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Red Clover: Rich in Helpful Isoflavones

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Red Clover: Rich in Helpful Isoflavones

Red clover is known as an alterative agent—in other words, one that produces gradual beneficial changes in the body, usually by improving nutrition. It is a traditional remedy for psoriasis and eczema, although the mechanism of action and constituents responsible for its purported benefit in skin conditions are unknown.

Red clover contains high amounts of isoflavones, which have weak estrogen-like actions. Modern research has focused on a red clover extract high in isoflavones as a possible treatment for symptoms associated with menopause and cardiovascular health in menopausal women. Although the isoflavones in red clover may help prevent certain forms of cancer (for example, breast and prostate), further research is needed before red clover can be recommended for cancer patients.

Parts used and where grown
This plant grows in Europe and North America. The flowering tops are used in botanical medicine. Another plant, white clover, grows in similar areas. Both have white arrow-shaped patterns on their leaves.

Historical or traditional use (may or may not be supported by scientific studies)
Traditional Chinese Medicine and Western folk medicine used this plant as a diuretic, a cough expectorant (an agent that promotes discharge of mucus from the respiratory passages), and an alterative. Alterative plants were considered beneficial for chronic conditions, particularly those afflicting the skin.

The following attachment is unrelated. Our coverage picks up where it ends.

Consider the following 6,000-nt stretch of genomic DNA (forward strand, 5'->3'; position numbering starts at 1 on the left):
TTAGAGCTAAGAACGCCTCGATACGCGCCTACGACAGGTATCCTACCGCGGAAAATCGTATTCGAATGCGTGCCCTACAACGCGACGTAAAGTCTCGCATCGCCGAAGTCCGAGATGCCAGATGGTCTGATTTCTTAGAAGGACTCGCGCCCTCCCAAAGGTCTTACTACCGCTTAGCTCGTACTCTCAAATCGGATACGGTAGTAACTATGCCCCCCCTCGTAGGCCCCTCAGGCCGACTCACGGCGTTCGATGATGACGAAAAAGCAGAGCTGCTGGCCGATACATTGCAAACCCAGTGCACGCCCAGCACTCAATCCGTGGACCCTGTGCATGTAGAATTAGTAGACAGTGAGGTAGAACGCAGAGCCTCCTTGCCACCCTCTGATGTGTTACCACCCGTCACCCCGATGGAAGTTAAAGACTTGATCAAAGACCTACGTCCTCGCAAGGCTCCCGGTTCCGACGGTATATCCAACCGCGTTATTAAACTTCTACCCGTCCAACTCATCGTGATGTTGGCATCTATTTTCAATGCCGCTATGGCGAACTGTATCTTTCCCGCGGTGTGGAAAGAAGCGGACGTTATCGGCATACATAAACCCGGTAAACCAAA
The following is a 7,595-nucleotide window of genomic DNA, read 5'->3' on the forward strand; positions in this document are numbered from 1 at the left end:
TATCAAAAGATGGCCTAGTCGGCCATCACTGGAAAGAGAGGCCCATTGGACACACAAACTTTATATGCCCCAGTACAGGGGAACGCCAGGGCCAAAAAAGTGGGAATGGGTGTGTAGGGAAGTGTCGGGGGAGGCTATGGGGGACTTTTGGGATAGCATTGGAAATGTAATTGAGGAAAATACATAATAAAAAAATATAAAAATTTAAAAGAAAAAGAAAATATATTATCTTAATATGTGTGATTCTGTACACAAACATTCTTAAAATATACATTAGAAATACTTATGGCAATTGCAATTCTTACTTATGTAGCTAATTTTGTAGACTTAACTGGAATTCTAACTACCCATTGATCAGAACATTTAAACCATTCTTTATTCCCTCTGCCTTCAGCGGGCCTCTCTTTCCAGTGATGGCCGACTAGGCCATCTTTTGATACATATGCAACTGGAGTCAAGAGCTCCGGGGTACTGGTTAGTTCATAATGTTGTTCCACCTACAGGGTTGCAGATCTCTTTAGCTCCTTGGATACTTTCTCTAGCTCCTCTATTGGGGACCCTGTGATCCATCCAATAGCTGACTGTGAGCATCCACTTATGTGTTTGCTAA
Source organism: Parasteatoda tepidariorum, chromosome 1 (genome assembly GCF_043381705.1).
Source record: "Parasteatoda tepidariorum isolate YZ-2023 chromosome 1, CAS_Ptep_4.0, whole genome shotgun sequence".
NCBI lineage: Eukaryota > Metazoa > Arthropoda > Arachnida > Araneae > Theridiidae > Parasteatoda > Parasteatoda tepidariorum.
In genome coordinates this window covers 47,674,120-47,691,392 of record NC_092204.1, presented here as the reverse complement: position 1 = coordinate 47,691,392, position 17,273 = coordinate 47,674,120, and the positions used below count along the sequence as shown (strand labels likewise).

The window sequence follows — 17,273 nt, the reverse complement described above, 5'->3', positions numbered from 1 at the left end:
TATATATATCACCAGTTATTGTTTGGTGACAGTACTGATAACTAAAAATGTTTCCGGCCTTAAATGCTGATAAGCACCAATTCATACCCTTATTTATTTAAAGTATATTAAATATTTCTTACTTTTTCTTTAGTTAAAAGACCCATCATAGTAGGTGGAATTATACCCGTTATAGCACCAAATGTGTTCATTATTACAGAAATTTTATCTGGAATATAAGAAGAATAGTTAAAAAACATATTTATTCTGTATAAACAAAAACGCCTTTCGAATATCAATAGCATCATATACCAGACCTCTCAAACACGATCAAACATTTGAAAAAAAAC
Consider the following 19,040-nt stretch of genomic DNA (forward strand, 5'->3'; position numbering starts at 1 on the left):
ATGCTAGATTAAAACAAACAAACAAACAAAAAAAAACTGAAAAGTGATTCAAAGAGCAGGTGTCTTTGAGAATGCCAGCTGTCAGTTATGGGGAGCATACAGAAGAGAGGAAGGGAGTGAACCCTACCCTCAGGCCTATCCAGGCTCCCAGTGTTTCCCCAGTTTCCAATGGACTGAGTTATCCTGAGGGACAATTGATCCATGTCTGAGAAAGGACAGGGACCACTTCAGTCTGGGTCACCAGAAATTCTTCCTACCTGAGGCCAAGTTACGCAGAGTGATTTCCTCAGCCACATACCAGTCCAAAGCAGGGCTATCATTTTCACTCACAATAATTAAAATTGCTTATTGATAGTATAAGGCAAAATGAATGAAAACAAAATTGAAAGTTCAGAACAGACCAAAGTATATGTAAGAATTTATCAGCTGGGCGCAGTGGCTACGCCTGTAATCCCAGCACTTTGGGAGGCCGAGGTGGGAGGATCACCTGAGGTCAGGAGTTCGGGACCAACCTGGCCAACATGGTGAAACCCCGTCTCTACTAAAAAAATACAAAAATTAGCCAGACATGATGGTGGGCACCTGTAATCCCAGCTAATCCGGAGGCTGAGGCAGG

Active constituents
Modern research has revealed that red clover contains high amounts of isoflavones, such as genistein, which have weak estrogen-like properties. In a double-blind study, administration of 80 mg of isoflavones per day from red clover reduced the frequency of hot flashes in postmenopausal women. The benefit was noticeable after 4 weeks of treatment and became more pronounced after a total of 12 weeks. Another double-blind trial found that red clover improved cardiovascular function in menopausal women. Various laboratory studies and one case report of a man with prostate cancer suggest red clover isoflavones may help prevent cancer. In another case study, use of red clover by a man with prostate cancer led to noticeable anticancer effects in his prostate after the cancer was surgically removed

How much is usually taken?
Traditionally, red clover is taken as a tea, by adding 1 cup (250 ml) of boiling water to 2 to 3 teaspoons (10 to 15 grams) of dried flowers and steeping, covered, for ten to fifteen minutes. Three cups (750 ml) can be drunk each day. Red clover can also be used in capsule or tablet form, equivalent to 2 to 4 grams of the dried flowers. Also, 1/2 to 3/4 teaspoon (2 to 4 ml) of tincture three times per day may be taken. Standardized extracts providing 40 mg isoflavones per day are available as well.

Are there any side effects or interactions?
Nonfermented red clover is relatively safe. However, fermented red clover may cause bleeding and should be avoided. Red clover supplements should be avoided by pregnant or breast-feeding women and their safety has not been established in young children and infants.

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